Friday March 27, 2009

By Phil Smith                                                                                           

Thirty years ago in 1979, a late winter snowstorm cancelled a scheduled modified event at the Franklin County Speedway in Callaway, VA. The event was not rescheduled. Despite the success of the 1978 season at the Waterford Speedbowl under the Dick Williams' Coastal Racing League, Harvey Tattersall Jr did not renew their lease and once again took over the day-to-day operations of the Speedbowl under his United Stock Car Championship banner. Race Director Bill Slater & Chief Starter Dick Brooks left with Williams.

Twenty five years ago, in 1984, Eddie Flemke, a modified legend in his own time, passed away. Flemke had put in a long day plowing snow and had come home to rest. When he failed to come into his house his wife went to check on him, as he had not exited his vehicle. Mrs. Flemke sadly discovered that he husband had suffered a heart attack and had passed away at the age of 53. During his career Flemke won over 600 features and played a vital part in the development of the racing careers of Pete Hamilton, Richie Evans and Ronnie Bouchard. Flemke was one of the great thinkers of the sport. He would study his competition and then figure out what their weaknesses were and beat them. He was also an accomplished racecar designer and fabricator. Two days later, Riverside Park opened for the season with Richie Evans taking the win and promptly dedicated it to his deceased friend and mentor. Eddie Flemke was one of the greatest drivers of all time. At Riverside, Marty Radwick finished second and George Kent was third. In Winston Cup action at Bristol, Ricky Rudd was the pole sitter. Darrell Waltrip took the win. Ronnie Bouchard qualified 13th and finished third.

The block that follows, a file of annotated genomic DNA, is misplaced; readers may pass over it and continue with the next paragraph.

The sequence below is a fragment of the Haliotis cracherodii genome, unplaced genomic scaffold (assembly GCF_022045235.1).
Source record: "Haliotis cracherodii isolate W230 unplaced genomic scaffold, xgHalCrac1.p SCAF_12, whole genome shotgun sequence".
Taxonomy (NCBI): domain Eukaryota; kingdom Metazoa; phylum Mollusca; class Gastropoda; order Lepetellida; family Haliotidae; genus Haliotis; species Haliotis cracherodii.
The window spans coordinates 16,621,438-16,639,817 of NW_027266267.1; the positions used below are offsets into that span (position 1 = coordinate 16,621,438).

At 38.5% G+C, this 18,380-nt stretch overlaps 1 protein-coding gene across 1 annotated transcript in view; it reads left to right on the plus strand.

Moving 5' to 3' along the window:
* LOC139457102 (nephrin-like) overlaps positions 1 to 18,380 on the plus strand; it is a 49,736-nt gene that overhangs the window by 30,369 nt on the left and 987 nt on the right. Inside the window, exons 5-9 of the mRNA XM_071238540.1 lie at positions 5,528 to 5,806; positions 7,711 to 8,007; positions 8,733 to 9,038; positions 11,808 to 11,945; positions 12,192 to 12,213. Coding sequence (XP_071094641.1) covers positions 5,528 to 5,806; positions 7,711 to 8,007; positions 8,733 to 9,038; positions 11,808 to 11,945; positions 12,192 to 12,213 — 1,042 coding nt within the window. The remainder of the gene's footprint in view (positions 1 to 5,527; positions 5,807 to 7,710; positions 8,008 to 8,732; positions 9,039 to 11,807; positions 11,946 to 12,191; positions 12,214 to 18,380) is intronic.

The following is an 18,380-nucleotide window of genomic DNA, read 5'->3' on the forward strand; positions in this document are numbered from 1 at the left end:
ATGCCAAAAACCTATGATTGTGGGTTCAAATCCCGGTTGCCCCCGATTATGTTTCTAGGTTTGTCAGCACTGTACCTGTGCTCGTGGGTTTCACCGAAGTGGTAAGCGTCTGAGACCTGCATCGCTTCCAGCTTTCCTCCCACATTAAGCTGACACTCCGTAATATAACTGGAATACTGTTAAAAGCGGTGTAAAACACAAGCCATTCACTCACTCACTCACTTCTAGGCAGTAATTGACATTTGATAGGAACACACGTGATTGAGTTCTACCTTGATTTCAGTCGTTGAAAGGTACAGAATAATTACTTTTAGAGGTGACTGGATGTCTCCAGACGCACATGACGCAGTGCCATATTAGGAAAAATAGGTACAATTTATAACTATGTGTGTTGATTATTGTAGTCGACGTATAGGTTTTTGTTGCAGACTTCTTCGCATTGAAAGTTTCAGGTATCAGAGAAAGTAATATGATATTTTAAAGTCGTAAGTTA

Twenty years ago in 1989, the Riverside Park season opener was a test of man and machine as only six cars were left running at the finish of the 100 lap grind. Taking the win was John Zavisa, who started on the pole. Pre race favorite Reggie Ruggiero wrecked during warm-ups and was unable to start the feature.

Fifteen years ago in 1994, Chris Kopec benefited from Reggie Ruggiero's misfortune and went on to win the season opener at Riverside Park in front of a packed house. Ruggiero had been leading until his brakes went away in the late stages of the event. Jamie Tomaino finished second and was followed by Tom Cravenho, Dan Avery and Ruggiero. In Busch Grandnational action at Darlington, Mark Martin started on the pole and won the no contest event over Larry Pearson and Randy LaJoie. In Winston Cup action, Bill Elliott was the pole sitter but the day belonged to Dale Earnhardt.

Ten years ago, in 1999, the Featherlite Modified Tour Series started on a wet note as the season opener at Riverside Park rained out. Qualifying was done on Saturday. Bob Polverari was the Busch Pole sitter and David Berghman was second fastest. The rained out event was rescheduled for April 18, which would put it head to head with Waterford's opener.